From A Topographical Dictionary of Ireland, 1837
TEMPLEBREADY, or TEMPLEBRIDGET, also called ST. MATTHEW AND ST. BRIDGET, a parish, in the barony of KERRYCURRIHY, county of CORK, and province of MUNSTER, 5 miles from Carrigaline; containing 1789 inhabitants. In 1589, Sir Francis Drake, with a squadron of five ships of war, being chased into Cork harbour by a Spanish fleet, sailed up the river Ounabuoy, or Yellow river, under the lee of Currabinny hill; the Spaniards followed, but Sir Francis having sailed up this winding estuary, anchored safely a little off the north-western shore of the parish, and the pursuers returned without their expected prize.
The parish is bounded on the north by the estuary called Cross-Haven, or river of Ounabuoy or Awenbuoy, forming a peninsula between Cork harbour and the Atlantic ocean, at the entrance of the Cove of Cork: it comprises 2900 statute acres, as applotted under the tithe act, and valued at £2466 per annum. The land is generally very productive, the soil being deep, on a substratum of clay-slate, and, with the exception of the plantations in the demesnes of Hodderfield, Cross Haven House, and Aghamarta, it is almost wholly under tillage. About two-thirds of the parish being surrounded by the sea, there is a portion of waste near the rocks, besides which there is no waste land incapable of tillage; some is covered with a light herbage depastured by sheep.
The Awenbuoy is navigable for lighters and small sloops, and on the south is the Atlantic ocean, in which is Ringabella bay, where sloops can enter at spring tides, and discharge coal, &c., at 1s. per ton less than in the harbour, owing to exemption from dues. The substratum is of the schistose formation, changing through all the varieties of transition rocks, strangely mixed with argillaceous grit, which alternates in a remarkable manner; some of this stone is procured for building, but it is very porous and soft. Quarries of indifferent slate are partially worked near Hoddersfield, and at Myrtle Ville; and in several places in the eastern part of the parish is good manganese; that near the surface, being in a state of decomposition, has prevented any efforts being made to search for the mines. From the elevated grounds near the church are extensive and magnificent views of the town of Cove and the villages of Monkstown, Whitegate, &c., with the delightful scenery along the shores of the river Lee. On the eastern point of land, at the entrance to Cork harbour, is Camden Fort, at present under the care of a master-gunner and five men only.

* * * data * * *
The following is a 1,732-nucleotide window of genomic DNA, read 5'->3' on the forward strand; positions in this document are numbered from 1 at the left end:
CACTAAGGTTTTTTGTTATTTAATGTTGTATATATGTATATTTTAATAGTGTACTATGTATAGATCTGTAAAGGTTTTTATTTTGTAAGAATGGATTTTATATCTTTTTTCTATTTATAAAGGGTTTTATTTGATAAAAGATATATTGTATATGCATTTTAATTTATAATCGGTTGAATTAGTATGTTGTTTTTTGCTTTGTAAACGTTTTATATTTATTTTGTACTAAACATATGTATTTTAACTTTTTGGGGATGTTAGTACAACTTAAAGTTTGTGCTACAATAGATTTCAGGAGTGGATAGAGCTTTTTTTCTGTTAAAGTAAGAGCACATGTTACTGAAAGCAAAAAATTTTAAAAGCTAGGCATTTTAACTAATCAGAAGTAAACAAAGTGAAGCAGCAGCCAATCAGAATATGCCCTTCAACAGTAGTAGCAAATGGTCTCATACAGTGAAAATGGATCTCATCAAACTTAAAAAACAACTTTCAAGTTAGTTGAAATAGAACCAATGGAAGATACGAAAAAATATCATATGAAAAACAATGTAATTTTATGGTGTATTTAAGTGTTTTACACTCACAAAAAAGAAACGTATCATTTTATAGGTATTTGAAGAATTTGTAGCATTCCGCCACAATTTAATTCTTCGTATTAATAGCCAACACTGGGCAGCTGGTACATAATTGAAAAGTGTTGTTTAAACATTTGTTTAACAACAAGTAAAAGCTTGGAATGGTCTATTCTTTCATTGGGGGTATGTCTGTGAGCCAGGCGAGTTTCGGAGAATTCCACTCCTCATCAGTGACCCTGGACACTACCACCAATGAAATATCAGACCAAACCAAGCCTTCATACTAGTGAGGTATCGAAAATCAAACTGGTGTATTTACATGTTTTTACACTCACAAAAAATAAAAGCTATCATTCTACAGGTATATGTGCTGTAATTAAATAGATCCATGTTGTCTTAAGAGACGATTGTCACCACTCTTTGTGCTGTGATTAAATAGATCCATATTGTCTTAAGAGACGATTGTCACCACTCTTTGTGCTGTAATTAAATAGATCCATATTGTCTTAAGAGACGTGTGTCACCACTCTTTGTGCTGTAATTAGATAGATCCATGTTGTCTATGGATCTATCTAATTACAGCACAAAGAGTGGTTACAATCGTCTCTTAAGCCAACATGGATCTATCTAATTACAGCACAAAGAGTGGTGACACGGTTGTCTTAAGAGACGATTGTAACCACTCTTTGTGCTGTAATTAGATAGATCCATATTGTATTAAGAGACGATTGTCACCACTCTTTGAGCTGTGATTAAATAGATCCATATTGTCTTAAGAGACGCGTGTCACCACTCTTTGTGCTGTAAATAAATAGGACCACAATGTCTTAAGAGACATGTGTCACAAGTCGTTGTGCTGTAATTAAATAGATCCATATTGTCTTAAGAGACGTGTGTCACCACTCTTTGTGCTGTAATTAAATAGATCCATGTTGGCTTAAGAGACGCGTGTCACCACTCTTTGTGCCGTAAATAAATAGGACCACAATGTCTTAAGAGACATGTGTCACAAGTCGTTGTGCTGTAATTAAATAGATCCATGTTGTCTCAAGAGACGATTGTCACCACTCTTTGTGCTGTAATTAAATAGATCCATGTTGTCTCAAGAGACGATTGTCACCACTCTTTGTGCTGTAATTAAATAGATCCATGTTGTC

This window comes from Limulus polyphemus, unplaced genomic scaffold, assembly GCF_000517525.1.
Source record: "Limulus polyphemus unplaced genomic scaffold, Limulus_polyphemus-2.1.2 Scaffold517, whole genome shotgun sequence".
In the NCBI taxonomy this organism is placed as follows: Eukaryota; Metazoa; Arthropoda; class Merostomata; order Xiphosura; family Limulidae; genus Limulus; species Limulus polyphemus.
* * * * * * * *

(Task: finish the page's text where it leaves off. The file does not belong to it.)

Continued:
The gentlemen's seats are Hoddersfield, the residence of Colonel Hodder, a handsome house beautifully situated in a domain of 647 acres, embellished with extensive plantations rising above the Awenbuoy, whence the drive to the house is a mile and a half long through a picturesque glen; Agamarta Castle, of Carew O'Grady, Esq., on an estate of about 800 acres, extending along the south bank of the Awenbuoy, and extensively planted; Cross-haven House, of T. Hayes, Esq., a spacious and handsome structure on the margin of the harbour, and in the midst of a fine old wood; Myrtle Ville, of Dr. Shea; and several ornamental cottages, chiefly occupied in the summer as bathing-lodges.
The living is a rectory and perpetual cure, in the diocese of Cork; the rectory has been united time immemorially to the rectories of Cullen and Templemartin, which three parishes constitute the union and corps of the deanery of St. Finbarr's, Cork, in the patronage of the Crown; the perpetual cure is in the gift of the Dean.
The tithes amount to £200, of which £160. 7. 2. is payable to the dean, and £39. 12. 10. (being the tithes of the demesne of Hoddersfield) to the perpetual curate, who has also 12 acres of glebe and the glebe-house. The church is a large edifice, in the early English style of architecture, with a turret and spire, erected in 1778, near the site of a former church; its situation is remarkable, on the summit of the highest ridge that rises west of the mouth of the harbour, and, being whitewashed, it forms a conspicuous and well-known land-mark.
In the R. C. divisions the parish forms part of the union of Carrigaline; the chapel is a large plain building. The male and female parochial school is in the village of Crosshaven, and is supported by the perpetual curate; in the chapel-yard is a school under the National Board. The castle of Aghamarta, in the demesne of Carew O'Grady, Esq., was built by the first Earl of Desmond; it stands on the verge of a beautiful and picturesque glen, and consists of a tower, 52 feet high, partly square and partly octagonal: on the west side are the fragments of a building of two stories; the upper one, which is unroofed, was lighted by two large semicircular windows on each side: this part of the building, formerly much more extensive, was taken down by a late tenant, and the materials used in the erection of a house and cottages on the estate. On the eastern point of land, close to the inner harbour, was a nearly perfect tumulus, which has been almost obliterated by the excavations for Camden Fort.
In Popular Rhymes and Sayings of Ireland (first published in 1924) John J. Marshall examines the origin of a variety of rhymes and sayings that were at one time in vogue around different parts of the country, including those which he recalled from his own childhood in County Tyrone. Numerous riddles, games and charms are recounted, as well as the traditions of the ‘Wren Boys’ and Christmas Rhymers. Other chapters describe the war cries of prominent Irish septs and the names by which Ireland has been personified in literature over the centuries.
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